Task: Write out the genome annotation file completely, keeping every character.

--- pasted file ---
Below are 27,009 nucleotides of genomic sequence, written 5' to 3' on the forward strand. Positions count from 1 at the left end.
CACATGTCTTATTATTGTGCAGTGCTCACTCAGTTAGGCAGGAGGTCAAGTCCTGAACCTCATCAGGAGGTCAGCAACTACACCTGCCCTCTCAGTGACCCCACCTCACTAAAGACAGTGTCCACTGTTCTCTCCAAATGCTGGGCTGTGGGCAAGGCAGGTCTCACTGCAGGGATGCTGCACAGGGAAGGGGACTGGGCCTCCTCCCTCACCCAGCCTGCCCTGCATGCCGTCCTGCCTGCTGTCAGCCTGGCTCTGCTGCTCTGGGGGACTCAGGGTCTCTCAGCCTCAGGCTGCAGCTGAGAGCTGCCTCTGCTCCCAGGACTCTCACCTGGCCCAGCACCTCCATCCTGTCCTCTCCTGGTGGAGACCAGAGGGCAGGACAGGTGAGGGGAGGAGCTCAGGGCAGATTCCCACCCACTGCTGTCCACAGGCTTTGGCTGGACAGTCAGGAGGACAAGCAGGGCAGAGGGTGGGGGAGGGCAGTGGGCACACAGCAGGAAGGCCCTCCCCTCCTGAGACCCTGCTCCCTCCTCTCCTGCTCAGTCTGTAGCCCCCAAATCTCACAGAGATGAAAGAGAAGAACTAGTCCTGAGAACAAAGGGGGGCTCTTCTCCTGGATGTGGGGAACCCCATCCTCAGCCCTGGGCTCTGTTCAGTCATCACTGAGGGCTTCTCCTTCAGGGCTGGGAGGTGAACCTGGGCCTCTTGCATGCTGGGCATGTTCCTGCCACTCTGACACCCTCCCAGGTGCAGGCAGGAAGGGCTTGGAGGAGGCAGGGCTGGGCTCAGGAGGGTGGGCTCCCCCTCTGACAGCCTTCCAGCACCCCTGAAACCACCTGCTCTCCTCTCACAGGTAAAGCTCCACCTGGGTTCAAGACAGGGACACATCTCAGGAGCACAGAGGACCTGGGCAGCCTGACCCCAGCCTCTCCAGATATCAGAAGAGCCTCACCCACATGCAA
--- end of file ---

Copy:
Below are 27,009 nucleotides of genomic sequence, written 5' to 3' on the forward strand. Positions count from 1 at the left end.
CACATGTCTTATTATTGTGCAGTGCTCACTCAGTTAGGCAGGAGGTCAAGTCCTGAACCTCATCAGGAGGTCAGCAACTACACCTGCCCTCTCAGTGACCCCACCTCACTAAAGACAGTGTCCACTGTTCTCTCCAAATGCTGGGCTGTGGGCAAGGCAGGTCTCACTGCAGGGATGCTGCACAGGGAAGGGGACTGGGCCTCCTCCCTCACCCAGCCTGCCCTGCATGCCGTCCTGCCTGCTGTCAGCCTGGCTCTGCTGCTCTGGGGGACTCAGGGTCTCTCAGCCTCAGGCTGCAGCTGAGAGCTGCCTCTGCTCCCAGGACTCTCACCTGGCCCAGCACCTCCATCCTGTCCTCTCCTGGTGGAGACCAGAGGGCAGGACAGGTGAGGGGAGGAGCTCAGGGCAGATTCCCACCCACTGCTGTCCACAGGCTTTGGCTGGACAGTCAGGAGGACAAGCAGGGCAGAGGGTGGGGGAGGGCAGTGGGCACACAGCAGGAAGGCCCTCCCCTCCTGAGACCCTGCTCCCTCCTCTCCTGCTCAGTCTGTAGCCCCCAAATCTCACAGAGATGAAAGAGAAGAACTAGTCCTGAGAACAAAGGGGGGCTCTTCTCCTGGATGTGGGGAACCCCATCCTCAGCCCTGGGCTCTGTTCAGTCATCACTGAGGGCTTCTCCTTCAGGGCTGGGAGGTGAACCTGGGCCTCTTGCATGCTGGGCATGTTCCTGCCACTCTGACACCCTCCCAGGTGCAGGCAGGAAGGGCTTGGAGGAGGCAGGGCTGGGCTCAGGAGGGTGGGCTCCCCCTCTGACAGCCTTCCAGCACCCCTGAAACCACCTGCTCTCCTCTCACAGGTAAAGCTCCACCTGGGTTCAAGACAGGGACACATCTCAGGAGCACAGAGGACCTGGGCAGCCTGACCCCAGCCTCTCCAGATATCAGAAGAGCCTCACCCACATGCAA